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The Theme of Belonging in Peter Skrzynecki’s Migrant Hostel

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Belonging is considered a fundamental aspect of being human; belonging is an ambiguous concept which can offer individuals a sense of identity, security and connectedness. The idea of belonging is a significant and fundamental value in our lives. Belonging most commonly emerges from experience and notions of identity, relationships, acceptance, understanding and culture. (intro ps n poems n related txt – the terminal Steven Spielberg)

“Migrant Hostel” indicates the immigrants’ sense of barriers of the negative perceptions within the hostel. Migrant Hostel begins with the sense of secrecy with the numbers of migrants arriving and leaving, the words ‘comings, goings, arrivals’ and ‘sudden departures’ emphasise this. The rhetorical question ‘Who would be coming next’ highlights the insecurity, surprise and amazement of the migrants who were forced to come to the hostels and alienated from the rest of the population. Skrzynecki uses this technique of a list to convey a sense of dislocation by the migrants. He uses words such as “comings and goings” to describe the uncertainty of their lives. These words are contrasting and suggest that there is no sense of permanence and that the hostel is a temporary environment. In the related text, a scene of Viktor Novorski running up the stairs to see the news, this long shot scene shows how big and how crowded the international transit lounge is and by night it shows how everyone has left and how empty the lounge is, which makes him feel alienated and secluded from the world.

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There is a sense of separation shown in the last stanza of Migrant Hostel. The ‘barrier at the main gate’ closes them off from the outside world and is symbolic of their feeling of alienation. The ‘highway’ is symbolic of their route to a new life from which they were prevented. The barrier rises and falls, a constant reminder that they are not wanted and highlights their separation from the real world and their feelings of shame. There is a sense of hope and freedom being offered as “only begun” refers to how life in this new country was only just starting, but their lives were “dying” because as migrants they were expected to drop their “cultural baggage” and take up the “Australian way of life”, thus killing their old traditions, values, beliefs and culture. Likewise, in the movie Mr Novorski enters a red carpet club member area of the lounge trying to watch the news of what had happened in his country, but the security guard comes and kicks him out without hesitation, this scene of Viktor worrying makes him feel even more secluded as the man is making a barrier between where he is and where Viktor is. As the doors close in front of him, the low sound of the music also stops.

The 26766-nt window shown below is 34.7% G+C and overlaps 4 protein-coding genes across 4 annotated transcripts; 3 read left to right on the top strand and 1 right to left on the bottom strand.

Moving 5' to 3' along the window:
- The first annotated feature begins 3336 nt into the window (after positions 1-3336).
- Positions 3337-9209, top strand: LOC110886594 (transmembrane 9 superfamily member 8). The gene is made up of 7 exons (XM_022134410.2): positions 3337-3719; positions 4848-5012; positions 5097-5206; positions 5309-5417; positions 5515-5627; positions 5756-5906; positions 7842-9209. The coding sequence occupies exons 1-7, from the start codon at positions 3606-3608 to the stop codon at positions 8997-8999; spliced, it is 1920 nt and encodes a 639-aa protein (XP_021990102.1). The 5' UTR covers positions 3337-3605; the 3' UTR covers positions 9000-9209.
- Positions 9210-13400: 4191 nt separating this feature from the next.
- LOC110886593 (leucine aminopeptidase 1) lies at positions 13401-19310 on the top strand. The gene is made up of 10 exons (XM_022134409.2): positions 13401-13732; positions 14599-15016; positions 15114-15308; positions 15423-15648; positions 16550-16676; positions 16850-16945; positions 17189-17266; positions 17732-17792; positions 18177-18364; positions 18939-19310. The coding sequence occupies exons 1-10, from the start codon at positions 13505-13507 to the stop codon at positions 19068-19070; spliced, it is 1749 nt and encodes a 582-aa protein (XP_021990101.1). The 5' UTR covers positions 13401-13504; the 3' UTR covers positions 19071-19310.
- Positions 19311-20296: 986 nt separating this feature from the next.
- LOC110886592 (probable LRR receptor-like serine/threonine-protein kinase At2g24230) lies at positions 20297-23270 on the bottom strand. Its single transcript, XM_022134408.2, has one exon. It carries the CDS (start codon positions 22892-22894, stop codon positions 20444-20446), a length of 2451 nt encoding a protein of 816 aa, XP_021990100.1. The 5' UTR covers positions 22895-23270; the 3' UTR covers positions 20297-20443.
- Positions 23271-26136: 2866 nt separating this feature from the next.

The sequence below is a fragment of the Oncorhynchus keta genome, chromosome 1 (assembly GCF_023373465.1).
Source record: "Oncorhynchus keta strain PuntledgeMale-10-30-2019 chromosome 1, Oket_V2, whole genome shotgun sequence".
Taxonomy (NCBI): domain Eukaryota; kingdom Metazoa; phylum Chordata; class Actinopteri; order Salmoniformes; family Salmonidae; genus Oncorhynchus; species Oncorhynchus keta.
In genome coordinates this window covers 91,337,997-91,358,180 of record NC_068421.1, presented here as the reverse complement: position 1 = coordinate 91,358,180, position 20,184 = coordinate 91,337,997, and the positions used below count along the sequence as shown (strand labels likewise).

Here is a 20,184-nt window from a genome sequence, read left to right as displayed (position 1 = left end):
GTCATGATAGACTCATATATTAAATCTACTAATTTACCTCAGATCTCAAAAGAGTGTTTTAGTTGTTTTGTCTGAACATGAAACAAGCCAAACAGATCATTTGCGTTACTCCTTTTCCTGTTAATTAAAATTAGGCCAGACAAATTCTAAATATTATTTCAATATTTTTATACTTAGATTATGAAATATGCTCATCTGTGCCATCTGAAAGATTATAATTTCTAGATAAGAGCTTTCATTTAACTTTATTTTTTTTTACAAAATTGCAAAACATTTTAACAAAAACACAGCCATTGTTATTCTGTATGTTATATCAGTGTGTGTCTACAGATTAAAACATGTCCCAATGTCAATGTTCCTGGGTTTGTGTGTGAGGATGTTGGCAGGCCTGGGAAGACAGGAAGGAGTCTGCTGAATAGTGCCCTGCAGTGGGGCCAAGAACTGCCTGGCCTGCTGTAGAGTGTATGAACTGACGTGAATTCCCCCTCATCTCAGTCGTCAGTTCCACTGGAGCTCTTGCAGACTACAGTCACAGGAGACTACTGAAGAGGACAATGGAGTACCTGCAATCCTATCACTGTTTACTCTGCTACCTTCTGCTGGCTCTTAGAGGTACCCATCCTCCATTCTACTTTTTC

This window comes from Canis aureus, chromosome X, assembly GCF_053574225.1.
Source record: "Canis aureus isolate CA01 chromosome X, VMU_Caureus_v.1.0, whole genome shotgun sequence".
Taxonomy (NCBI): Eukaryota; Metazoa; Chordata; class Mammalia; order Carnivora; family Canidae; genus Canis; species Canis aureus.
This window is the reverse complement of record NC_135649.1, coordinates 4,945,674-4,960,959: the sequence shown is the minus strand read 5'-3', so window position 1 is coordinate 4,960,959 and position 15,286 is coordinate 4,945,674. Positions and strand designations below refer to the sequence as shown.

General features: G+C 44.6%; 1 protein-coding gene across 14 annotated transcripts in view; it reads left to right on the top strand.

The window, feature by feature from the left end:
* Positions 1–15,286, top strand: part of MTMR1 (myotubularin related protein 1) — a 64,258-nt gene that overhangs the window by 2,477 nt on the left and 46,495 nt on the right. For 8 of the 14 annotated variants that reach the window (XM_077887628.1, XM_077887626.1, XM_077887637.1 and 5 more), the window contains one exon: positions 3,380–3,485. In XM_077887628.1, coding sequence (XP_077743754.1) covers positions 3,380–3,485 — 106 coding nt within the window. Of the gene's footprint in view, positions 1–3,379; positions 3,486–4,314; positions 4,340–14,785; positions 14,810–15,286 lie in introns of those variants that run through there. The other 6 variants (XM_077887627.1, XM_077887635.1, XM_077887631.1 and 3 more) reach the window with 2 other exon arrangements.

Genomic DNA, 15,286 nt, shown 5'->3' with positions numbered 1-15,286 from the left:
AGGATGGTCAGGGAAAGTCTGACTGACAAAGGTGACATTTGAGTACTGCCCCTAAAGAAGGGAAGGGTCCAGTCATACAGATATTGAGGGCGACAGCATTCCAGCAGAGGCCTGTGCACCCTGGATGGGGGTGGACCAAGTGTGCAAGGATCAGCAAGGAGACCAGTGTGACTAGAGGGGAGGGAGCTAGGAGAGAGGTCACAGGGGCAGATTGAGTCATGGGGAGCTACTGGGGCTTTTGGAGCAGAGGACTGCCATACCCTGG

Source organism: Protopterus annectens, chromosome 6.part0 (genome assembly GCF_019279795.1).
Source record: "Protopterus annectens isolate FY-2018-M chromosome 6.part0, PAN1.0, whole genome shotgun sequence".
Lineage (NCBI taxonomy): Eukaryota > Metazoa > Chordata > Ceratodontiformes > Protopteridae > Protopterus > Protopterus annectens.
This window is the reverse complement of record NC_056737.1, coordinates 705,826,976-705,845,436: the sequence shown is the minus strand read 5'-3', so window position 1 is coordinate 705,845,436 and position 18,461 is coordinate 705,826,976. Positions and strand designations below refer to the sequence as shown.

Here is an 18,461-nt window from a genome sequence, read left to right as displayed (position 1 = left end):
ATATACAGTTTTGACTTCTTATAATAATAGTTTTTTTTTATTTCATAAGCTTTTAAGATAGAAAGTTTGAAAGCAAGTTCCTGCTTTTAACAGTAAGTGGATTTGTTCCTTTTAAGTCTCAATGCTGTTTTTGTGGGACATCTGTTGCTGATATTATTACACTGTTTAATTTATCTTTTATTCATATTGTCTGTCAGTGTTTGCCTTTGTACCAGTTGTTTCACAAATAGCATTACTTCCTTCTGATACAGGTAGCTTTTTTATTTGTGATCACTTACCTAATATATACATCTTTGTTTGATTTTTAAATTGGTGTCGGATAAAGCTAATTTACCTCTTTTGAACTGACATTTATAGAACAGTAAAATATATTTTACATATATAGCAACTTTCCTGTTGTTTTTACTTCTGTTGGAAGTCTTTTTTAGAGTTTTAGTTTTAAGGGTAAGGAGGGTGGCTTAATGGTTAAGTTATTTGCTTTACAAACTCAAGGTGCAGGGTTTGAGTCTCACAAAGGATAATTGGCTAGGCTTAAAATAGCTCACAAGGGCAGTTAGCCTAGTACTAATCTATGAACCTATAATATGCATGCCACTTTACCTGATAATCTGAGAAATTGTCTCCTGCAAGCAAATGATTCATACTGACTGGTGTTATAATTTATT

The fifth stanza of Feliks Skrzynecki begins the maturing of the poet as he remembers the language of his parents and uses it at the suitable time to defend his father in the face of bureaucratic complacency and ignorance emphasised in his degrading rhetorical question “Did your father ever attempt to learn English?” the son’s disapproval of this unfairness is evident in the imagery of ‘dancing bear-grunts’ implying that the clerk was an animal showing no humanity. This stanza highlights the son’s continuing loyalty to his father and hints to the son’s own journey where the impact of his parent’s heritage begins to affect him. In the related text, The Terminal, a scene of Frank Dixon, the director of customs and border protection, says “I understand you speak a little English” and Viktor reply’s with a “yes” but a confused expression still placed on his face. The only noise or sound being made is of them talking and the sound of Frank taking his food out and placing it on his table, showing as he does not have any respect towards Viktor. In this scene it shows how Skrzynecki’s quote and this scene are similar, since both the people of the countries can speak English; they’re both discriminate towards people who do not speak English.

There is a need of belonging toward your culture which provides you with a sense of acceptance and value. The final stanza changes the poem’s focus to the son and his life revealing his loss of his inherited language altogether ‘I forgot my first Polish word’. This loss is in a sense the loss of his parent’s heritage, thus is the impact of the journey. The father is driven to keep it alive in his son but the final metaphor ‘Hadrian’s Wall’ reveals the certainty that the son will move further away from his father’s heritage in this new land of which his father is silently aware but unable to change his son’s course. This poem depicts the consequences of a physical journey and how experiences are different for each individual on the same journey. Similarly in the related text, a scene of Viktor Novorski talking with Frank Dixon, it shows Mr Viktor repeating the name of his country his country having a excited and happy facial expression, he repeats it so Mr Dixon can say it right. That interpretation there shows that, as you hear the sound of your country to get a strong sense of belonging towards it.

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